Anti-inflammatory drugs could increase severe malaria survival rate
Researchers from the Walter and Eliza Hall Institute found that innate defense regulator peptides could increase survival from severe clinical malaria when combined with antimalarial drugs. The team of Ariel Achtman, Sandra Pilat-Carotta and Louis Schofield published the study on Wednesday in the journal Science Translational Medicine, Science Codex reports.
"The most severe forms of malaria, such as cerebral malaria which causes brain damage, are actually the result of the immune system trying to fight infection and causing collateral damage," Achtman said, according to Science Codex.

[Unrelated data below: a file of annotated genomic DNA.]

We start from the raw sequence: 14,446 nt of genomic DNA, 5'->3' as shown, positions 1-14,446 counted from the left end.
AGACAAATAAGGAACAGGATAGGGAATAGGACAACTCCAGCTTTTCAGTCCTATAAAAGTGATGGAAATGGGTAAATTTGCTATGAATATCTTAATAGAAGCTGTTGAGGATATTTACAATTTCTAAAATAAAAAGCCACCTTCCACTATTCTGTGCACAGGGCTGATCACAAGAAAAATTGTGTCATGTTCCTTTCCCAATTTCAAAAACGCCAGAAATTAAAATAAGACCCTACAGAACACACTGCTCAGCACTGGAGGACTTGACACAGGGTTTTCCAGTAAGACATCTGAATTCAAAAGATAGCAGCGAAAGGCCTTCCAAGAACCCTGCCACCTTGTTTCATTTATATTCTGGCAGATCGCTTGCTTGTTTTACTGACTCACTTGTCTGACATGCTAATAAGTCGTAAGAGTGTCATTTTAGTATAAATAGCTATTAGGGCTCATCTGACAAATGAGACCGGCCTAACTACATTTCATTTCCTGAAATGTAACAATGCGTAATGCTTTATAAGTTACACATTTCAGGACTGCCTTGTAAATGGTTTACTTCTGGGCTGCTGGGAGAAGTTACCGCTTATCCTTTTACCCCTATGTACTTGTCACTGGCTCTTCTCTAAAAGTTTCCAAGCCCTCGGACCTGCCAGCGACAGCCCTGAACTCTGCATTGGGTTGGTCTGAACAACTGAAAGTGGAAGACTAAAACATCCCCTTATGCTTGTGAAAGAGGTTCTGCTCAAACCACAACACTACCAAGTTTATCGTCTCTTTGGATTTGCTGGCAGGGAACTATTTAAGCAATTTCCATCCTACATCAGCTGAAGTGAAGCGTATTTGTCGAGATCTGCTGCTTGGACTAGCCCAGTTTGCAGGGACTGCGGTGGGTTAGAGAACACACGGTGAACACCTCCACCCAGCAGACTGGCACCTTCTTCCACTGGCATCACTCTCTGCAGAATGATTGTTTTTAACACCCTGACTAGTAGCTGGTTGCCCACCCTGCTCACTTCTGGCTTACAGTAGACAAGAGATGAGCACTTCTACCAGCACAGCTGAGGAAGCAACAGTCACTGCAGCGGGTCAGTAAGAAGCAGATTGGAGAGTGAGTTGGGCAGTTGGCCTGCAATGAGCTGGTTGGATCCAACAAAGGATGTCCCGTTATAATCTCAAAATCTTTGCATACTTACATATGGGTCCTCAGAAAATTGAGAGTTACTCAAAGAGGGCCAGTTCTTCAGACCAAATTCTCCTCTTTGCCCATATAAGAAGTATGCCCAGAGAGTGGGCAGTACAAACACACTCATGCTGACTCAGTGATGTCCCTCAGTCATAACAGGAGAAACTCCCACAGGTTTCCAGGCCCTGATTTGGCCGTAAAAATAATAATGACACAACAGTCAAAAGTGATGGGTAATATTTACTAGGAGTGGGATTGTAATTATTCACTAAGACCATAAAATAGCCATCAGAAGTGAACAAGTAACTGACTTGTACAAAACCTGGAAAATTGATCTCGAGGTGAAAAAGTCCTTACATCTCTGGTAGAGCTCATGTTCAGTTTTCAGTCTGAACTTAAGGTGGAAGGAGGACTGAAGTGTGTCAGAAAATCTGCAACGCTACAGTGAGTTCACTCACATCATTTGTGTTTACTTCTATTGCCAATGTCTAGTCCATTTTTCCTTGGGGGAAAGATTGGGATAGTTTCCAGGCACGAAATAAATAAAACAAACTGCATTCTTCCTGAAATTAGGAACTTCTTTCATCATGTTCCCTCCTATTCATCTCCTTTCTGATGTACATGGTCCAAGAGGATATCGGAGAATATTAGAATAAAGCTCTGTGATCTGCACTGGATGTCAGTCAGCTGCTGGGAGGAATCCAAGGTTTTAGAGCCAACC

The study found that the new class of drugs prevented brain inflammation in mice with malaria. Schofield said that as many as 25 percent of severe malaria cases are fatal even when the patients have access to the best health care.
"Antimalarial drugs are very effective, but only if they are given before serious clinical symptoms develop," Schofield said, according to Science Codex. "On their own, antimalarial drugs fail in approximately one out of every four cases of severe clinical malaria, because by the time the patient arrives at a hospital they are already very sick and inflammation caused by the immune response to the parasite is causing major organ damage."
IDR peptides were developed by Robert Hancock and his colleagues at the University of British Columbia in Canada. They are relatively cheap to produce and could serve as an effective host-directed therapy in developing countries.